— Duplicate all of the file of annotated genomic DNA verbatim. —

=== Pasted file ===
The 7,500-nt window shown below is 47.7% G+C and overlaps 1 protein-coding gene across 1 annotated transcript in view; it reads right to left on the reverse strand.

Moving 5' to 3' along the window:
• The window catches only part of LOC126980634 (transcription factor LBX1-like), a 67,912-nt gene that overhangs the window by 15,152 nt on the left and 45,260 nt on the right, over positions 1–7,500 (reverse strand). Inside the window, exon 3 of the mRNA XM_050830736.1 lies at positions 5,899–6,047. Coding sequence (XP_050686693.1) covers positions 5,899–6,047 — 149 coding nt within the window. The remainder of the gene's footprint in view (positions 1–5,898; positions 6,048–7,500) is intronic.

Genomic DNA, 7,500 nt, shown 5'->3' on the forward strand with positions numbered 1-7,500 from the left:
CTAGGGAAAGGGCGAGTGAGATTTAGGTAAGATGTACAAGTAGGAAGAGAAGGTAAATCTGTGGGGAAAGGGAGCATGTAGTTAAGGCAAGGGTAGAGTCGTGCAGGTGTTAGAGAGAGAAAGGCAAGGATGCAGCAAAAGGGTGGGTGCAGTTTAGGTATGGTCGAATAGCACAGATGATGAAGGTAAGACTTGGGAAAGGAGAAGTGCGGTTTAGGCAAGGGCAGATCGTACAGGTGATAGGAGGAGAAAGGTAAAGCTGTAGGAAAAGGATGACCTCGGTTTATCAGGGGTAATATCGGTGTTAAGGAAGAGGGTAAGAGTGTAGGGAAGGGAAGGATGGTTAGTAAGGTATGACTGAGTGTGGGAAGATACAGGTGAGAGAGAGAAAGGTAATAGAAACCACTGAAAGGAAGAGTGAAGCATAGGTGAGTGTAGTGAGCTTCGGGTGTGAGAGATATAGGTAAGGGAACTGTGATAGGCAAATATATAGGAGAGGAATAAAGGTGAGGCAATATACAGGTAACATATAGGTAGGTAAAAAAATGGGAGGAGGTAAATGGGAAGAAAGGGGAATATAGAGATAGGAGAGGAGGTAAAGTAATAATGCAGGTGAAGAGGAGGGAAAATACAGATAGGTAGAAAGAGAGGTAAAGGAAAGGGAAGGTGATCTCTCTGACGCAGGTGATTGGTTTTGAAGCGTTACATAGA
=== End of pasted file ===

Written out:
The 7,500-nt window shown below is 47.7% G+C and overlaps 1 protein-coding gene across 1 annotated transcript in view; it reads right to left on the reverse strand.

Moving 5' to 3' along the window:
• The window catches only part of LOC126980634 (transcription factor LBX1-like), a 67,912-nt gene that overhangs the window by 15,152 nt on the left and 45,260 nt on the right, over positions 1–7,500 (reverse strand). Inside the window, exon 3 of the mRNA XM_050830736.1 lies at positions 5,899–6,047. Coding sequence (XP_050686693.1) covers positions 5,899–6,047 — 149 coding nt within the window. The remainder of the gene's footprint in view (positions 1–5,898; positions 6,048–7,500) is intronic.

Genomic DNA, 7,500 nt, shown 5'->3' on the forward strand with positions numbered 1-7,500 from the left:
CTAGGGAAAGGGCGAGTGAGATTTAGGTAAGATGTACAAGTAGGAAGAGAAGGTAAATCTGTGGGGAAAGGGAGCATGTAGTTAAGGCAAGGGTAGAGTCGTGCAGGTGTTAGAGAGAGAAAGGCAAGGATGCAGCAAAAGGGTGGGTGCAGTTTAGGTATGGTCGAATAGCACAGATGATGAAGGTAAGACTTGGGAAAGGAGAAGTGCGGTTTAGGCAAGGGCAGATCGTACAGGTGATAGGAGGAGAAAGGTAAAGCTGTAGGAAAAGGATGACCTCGGTTTATCAGGGGTAATATCGGTGTTAAGGAAGAGGGTAAGAGTGTAGGGAAGGGAAGGATGGTTAGTAAGGTATGACTGAGTGTGGGAAGATACAGGTGAGAGAGAGAAAGGTAATAGAAACCACTGAAAGGAAGAGTGAAGCATAGGTGAGTGTAGTGAGCTTCGGGTGTGAGAGATATAGGTAAGGGAACTGTGATAGGCAAATATATAGGAGAGGAATAAAGGTGAGGCAATATACAGGTAACATATAGGTAGGTAAAAAAATGGGAGGAGGTAAATGGGAAGAAAGGGGAATATAGAGATAGGAGAGGAGGTAAAGTAATAATGCAGGTGAAGAGGAGGGAAAATACAGATAGGTAGAAAGAGAGGTAAAGGAAAGGGAAGGTGATCTCTCTGACGCAGGTGATTGGTTTTGAAGCGTTACATAGA